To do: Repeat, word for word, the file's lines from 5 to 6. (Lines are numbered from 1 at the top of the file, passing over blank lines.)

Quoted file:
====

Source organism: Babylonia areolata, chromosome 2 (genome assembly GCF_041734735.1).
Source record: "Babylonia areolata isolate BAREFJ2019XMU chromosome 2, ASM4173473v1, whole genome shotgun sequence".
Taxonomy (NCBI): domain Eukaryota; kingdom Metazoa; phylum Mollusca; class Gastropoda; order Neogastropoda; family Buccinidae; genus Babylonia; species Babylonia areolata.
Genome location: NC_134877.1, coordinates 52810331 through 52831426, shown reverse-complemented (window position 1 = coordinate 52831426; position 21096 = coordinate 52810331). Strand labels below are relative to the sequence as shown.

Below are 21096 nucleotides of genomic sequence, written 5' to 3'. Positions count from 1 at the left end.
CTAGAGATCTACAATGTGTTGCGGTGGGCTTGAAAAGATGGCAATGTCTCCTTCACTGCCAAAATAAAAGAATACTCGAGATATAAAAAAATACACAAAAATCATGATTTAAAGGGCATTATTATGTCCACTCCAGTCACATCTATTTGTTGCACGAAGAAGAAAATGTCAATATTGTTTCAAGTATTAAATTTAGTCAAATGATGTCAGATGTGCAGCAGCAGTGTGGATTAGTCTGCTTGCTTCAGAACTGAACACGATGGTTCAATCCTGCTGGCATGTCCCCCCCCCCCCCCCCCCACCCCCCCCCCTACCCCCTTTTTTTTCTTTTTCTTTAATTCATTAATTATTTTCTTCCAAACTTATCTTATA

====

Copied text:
Below are 21096 nucleotides of genomic sequence, written 5' to 3'. Positions count from 1 at the left end.
CTAGAGATCTACAATGTGTTGCGGTGGGCTTGAAAAGATGGCAATGTCTCCTTCACTGCCAAAATAAAAGAATACTCGAGATATAAAAAAATACACAAAAATCATGATTTAAAGGGCATTATTATGTCCACTCCAGTCACATCTATTTGTTGCACGAAGAAGAAAATGTCAATATTGTTTCAAGTATTAAATTTAGTCAAATGATGTCAGATGTGCAGCAGCAGTGTGGATTAGTCTGCTTGCTTCAGAACTGAACACGATGGTTCAATCCTGCTGGCATGTCCCCCCCCCCCCCCCCCCACCCCCCCCCCTACCCCCTTTTTTTTCTTTTTCTTTAATTCATTAATTATTTTCTTCCAAACTTATCTTATA